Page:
Friday, February 24, 2017

Stockholm Syndrome and Finances - People Defending Their Abusers


Stockholm Syndrome is a fascinating aspect of human nature.


The tendency to identify with your abuser is not some abnormal aspect of human psychology.  If you look throughout history, there are myriad examples of people who were horrifically abused but later became allies of their abusers.   You read about the early history of Europe, where marauding invaders would wipe out a village, killing every man and boy - but take the women and children with them, who would later become wives to the very men who murdered their husbands.

And you see it in the history of slavery, not only in America, but in ancient Rome, where although most slaves resented their treatment and conditions of servitude, others, particularly favored slaves, identified more with their masters that their fellow indentured servants.   Some would even defend their masters against uprising or rebellion.

Still others are able to reconcile with abusers from years past or not so many years past.  Atrocities in South America, Cambodia, and even from World War II seem unforgivable, but yet many people reconcile with former enemies or allow for "reconciliation commissions" to grant amnesty to abusers.   And often the reason for this is that holding grudges forever ends up hurting the victim more than the abuser.   Forgiveness often provides release for the abused and punishes the abuser.

But getting back to finances, why do we see the same behavior here?   One of the loudest arguments I get against my blog is not from the finance companies, banks, used car dealers, or payday loan operators, but from their customers.   People have gotten very angry with me when I tell them that leasing a car is a pretty shitty deal, because they just leased a car.   Folks have gotten outright nasty when I tell them what all the financial advisors in the world all agree on - that co-signing a loan is a really horrifically bad idea.  As you might guess, they co-signed a loan....

To some extent, it is a matter of a self-defense mechanism.   If I attack leasing as an expensive way to own a car (and you do own it, not "rent" it) with a lot of hidden charges, you may take that as a personal attack, subconsciously, if you just leased a car.   But also, you may want to deny that you made a shitty deal.  Admitting our own mistakes is the hardest thing to do, of course.  Again this is normal human nature and nothing to be ashamed of - we all do it, including and especially me.

So they lash out.  They feel threatened as if attacked personally, even though I am attacking their abuser and not them.  They make themselves feel better about a poor financial decision by attacking me personally.  After all, if I am wrong about payday loans, then they must be freaking geniuses for getting one, right?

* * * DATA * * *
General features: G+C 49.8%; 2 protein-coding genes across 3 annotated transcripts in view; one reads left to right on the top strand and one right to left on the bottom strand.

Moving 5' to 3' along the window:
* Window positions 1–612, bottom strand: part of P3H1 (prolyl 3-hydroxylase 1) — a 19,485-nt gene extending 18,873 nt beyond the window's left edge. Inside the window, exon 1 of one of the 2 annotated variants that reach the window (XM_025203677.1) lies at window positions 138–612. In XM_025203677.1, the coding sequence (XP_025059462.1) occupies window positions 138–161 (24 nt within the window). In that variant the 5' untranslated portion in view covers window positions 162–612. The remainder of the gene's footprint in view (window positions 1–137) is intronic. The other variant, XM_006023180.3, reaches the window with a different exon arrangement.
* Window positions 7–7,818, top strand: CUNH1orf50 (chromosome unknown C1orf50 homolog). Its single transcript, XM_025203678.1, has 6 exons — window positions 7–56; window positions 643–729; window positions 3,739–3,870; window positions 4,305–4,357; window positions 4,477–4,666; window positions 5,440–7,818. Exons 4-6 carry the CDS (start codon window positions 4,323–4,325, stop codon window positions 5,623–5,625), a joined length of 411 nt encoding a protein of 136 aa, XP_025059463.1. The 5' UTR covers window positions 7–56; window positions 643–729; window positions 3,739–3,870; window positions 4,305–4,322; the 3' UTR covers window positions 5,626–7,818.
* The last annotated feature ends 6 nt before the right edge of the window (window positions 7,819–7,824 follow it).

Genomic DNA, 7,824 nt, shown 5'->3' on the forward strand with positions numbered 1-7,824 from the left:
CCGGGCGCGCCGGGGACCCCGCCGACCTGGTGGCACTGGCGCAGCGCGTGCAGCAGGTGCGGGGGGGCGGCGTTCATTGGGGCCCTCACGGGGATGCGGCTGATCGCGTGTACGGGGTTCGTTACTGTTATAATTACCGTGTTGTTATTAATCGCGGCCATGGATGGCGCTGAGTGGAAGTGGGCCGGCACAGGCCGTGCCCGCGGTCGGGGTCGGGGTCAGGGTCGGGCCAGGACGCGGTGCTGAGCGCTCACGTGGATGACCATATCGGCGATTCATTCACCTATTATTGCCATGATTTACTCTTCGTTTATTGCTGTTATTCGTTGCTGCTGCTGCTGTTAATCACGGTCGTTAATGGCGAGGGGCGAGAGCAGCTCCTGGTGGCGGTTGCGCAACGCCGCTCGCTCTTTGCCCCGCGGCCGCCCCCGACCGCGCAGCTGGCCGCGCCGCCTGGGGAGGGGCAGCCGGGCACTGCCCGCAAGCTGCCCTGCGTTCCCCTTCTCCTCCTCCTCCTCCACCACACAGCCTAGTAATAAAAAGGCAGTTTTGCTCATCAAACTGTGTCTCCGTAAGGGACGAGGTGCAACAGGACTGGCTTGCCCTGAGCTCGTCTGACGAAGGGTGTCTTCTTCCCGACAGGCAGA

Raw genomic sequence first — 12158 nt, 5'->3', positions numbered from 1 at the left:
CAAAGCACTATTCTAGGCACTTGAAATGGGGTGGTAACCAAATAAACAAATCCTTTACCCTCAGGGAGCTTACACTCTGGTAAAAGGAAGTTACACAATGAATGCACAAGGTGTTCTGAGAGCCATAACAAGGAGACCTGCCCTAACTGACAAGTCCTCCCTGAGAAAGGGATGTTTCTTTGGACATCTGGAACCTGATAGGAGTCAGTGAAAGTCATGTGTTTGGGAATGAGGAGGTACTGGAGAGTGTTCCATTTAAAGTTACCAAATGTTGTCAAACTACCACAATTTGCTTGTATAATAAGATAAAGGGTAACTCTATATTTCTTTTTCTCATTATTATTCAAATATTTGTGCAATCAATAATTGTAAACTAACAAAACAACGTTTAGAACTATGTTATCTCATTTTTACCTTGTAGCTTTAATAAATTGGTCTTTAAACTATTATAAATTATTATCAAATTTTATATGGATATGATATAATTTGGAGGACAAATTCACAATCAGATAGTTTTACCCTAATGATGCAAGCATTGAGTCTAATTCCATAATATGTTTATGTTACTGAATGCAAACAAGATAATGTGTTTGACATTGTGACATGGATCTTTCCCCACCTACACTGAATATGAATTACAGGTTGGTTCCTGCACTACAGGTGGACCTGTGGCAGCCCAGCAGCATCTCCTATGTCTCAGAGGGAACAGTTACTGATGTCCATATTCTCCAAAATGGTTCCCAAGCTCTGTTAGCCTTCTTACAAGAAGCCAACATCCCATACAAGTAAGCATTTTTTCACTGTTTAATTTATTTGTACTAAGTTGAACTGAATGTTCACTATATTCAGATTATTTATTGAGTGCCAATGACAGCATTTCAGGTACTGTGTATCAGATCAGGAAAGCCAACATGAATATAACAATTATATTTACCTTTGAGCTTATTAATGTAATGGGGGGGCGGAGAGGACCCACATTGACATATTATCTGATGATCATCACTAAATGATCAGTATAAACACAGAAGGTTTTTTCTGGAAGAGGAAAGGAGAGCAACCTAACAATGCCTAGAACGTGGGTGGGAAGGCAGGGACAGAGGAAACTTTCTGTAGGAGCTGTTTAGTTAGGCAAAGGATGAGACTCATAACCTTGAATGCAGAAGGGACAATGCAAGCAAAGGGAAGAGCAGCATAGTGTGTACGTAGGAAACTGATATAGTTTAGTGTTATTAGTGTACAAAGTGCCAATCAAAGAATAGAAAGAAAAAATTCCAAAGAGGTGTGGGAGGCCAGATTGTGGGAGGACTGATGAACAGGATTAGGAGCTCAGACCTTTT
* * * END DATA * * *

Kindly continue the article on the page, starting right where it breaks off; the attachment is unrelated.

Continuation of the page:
And of course, I must be wrong, otherwise these things would be illegal and they wouldn't be so popular, right?

Ahhhhh... therein lies the rub.  So many people bite on shitty deals these days, and thanks to a new "hands off" administration, we can expect America's businesses to offer up more shitty deals in the future.  And it isn't just me or some consumer agency or advocate saying these are shitty deals.  Bill Ford, who owns a small car company in Detroit (disclaimer, I am a shareholder) says he is alarmed about seven year car loans as not only do they hurt consumers, but make it harder to sell cars in the long run.

So it is easy to say these "must be good deals" or no one would be taking them.   It is like those postcards I get from AT&T offering me free "bundles" of satellite television.  They must be good deals, right?  All my neighbors have satellite TeeVee and Cable.   The idea of not watching television just isn't possible, right?

I thought so, too, at one time.

The deal is, you can go through life taking all these shitty deals, living paycheck-to-paycheck, and having all the channels, a new leased Acura, and a mini-mansion with a sun nook.   Most Americans do this.  They live "paycheck to paycheck" on $100,000 a year or even $250,000 a year.  It is a game you can play at all income levels.

Or, you can spend less and accumulate wealth.  And one way to do this is to take fewer shitty deals in life.   And this is not an onerous burden, but actually something that makes your life better.  Owning a car outright with no payments to make is far better than leasing a new luxury car.  The reduced financial stress and the increase in your net worth are something that you can't show off to the neighbors, but is far more personally rewarding.

And I guess that is the beauty of the whole deal - it is not really all that hard to do, but few people choose to do it.  Most waste their energies defending their abusers and defending their poor financial decisions.  They complicate their lives with cash-back miles and home equity loans, thinking they are getting ahead by playing the bank's game.   It is Stockholm syndrome, plain and simple.

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